Subtopics are highlighted, terms are bolded, and definitions are underlined :)
Genotype - genetic makeup (genes); ex. TT or Tt or tt
Phenotype - observable trait (gene product); ex. Brown or white fur color
Allele - different versions of a gene; ex. yellow and green pea seeds or T or t
Homozygous - both alleles for a trait are the same; ex. TT or tt
Heterozygous - both alleles are different; ex. Tt
True-Breeding - if allowed to self-pollinate, they would produce offspring identical to themselves; ex. homozygous dominant or recessive (TT or tt)
Hybrid - the offspring of two different true-breeding varieties; ex. heterozygous (Tt)
Dominant - when only one of the two different alleles in a heterozygous individual appears to affect the trait; represented by an upper-case letter
Recessive - the allele that seems to be suppressed by the dominant allele in the heterozygous state; represented by a lower-case letter
Mendel’s Law of Dominance - in the heterozygous state, the dominant trait will be expressed in the phenotype
Mendel’s Law of Segregation - the two alleles for a character separate during the formation of gametes
Monohybrid Cross - a mating event between two individuals involving one gene
It determines the genotypes and phenotypes of the offspring based upon the genotypes of the parents.
Solving Monohybrid Problems:
Brown eyes is dominant to blue eyes. Jack is heterozygous for eye color and Jill has blue eyes. If Jack and Jill have children, what is the chance that their children will have blue eyes? List the genotypic & phenotypic ratios.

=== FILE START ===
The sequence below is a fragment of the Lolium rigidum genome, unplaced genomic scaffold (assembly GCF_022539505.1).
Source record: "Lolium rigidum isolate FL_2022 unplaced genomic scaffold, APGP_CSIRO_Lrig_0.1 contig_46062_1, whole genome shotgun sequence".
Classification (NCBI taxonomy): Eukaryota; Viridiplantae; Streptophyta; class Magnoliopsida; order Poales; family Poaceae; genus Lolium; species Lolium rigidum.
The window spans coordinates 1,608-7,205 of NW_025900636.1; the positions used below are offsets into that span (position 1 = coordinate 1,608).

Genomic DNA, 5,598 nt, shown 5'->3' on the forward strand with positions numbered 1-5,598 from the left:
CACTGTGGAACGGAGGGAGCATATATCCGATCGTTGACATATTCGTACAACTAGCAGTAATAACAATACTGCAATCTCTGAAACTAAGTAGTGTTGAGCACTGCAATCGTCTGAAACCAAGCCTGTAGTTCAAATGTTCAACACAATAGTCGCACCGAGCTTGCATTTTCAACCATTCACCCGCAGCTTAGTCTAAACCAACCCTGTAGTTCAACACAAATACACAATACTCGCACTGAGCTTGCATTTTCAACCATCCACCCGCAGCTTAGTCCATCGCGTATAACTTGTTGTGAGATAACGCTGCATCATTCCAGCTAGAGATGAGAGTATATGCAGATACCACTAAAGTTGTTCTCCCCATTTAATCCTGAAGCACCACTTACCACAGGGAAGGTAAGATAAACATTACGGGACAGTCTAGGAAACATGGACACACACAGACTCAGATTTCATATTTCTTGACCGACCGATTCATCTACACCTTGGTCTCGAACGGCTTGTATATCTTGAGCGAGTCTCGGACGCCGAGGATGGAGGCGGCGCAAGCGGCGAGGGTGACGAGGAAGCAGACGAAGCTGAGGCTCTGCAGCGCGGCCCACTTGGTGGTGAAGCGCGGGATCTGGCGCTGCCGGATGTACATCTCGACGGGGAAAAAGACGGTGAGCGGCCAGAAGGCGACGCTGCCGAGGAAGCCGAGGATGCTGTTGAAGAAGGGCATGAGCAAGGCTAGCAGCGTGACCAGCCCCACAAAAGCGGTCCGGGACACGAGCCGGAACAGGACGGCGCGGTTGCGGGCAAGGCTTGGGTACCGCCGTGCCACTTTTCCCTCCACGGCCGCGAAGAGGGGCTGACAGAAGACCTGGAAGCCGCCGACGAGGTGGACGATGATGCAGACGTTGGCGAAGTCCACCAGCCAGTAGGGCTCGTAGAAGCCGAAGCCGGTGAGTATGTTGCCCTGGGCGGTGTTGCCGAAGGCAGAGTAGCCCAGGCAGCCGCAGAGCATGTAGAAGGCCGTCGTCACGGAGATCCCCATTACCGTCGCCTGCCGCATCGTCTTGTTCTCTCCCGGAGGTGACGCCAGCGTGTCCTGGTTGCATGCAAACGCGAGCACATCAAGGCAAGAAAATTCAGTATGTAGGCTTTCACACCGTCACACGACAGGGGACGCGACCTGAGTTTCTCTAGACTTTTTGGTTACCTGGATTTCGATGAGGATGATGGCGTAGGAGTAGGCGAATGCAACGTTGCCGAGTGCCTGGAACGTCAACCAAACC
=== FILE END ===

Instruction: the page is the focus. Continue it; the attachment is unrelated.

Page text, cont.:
Step 1 - Develop a Key
B - Brown, b - blue
Step 2 - Determine the genotypes of the parents
P - Bb X bb
Step 3 - Determine the various alleles of the trait that each parent may possess in their gametes
Jack - B or b, Jill - just b
Step 4 - Draw a four box Punnett square. Place the possible alleles of a trait from one parent’s gametes across the top and place the possible alleles of the other parent’s gametes along the side of the box
Step 5 - Figure out the genotypes of the potential offspring by filling in the boxes
Step 6 - Determine the genotypic ratio
1Bb : 1bb
Step 7 - Determine the phenotypic ratio
1 Brown eyed child : 1 blue eye child
Step 8 - Solve the problem
50% of the children will have blue eyes
Test Cross - breeds an individual of unknown genotype but dominant phenotype, with a homozygous recessive individual in order to figure out whether the parent is homozygous dominant or heterozygous for a given trait
P - parental generation
F1 - Offspring of the P generation
F2 - The offspring of a cross between two individuals from the F1 generation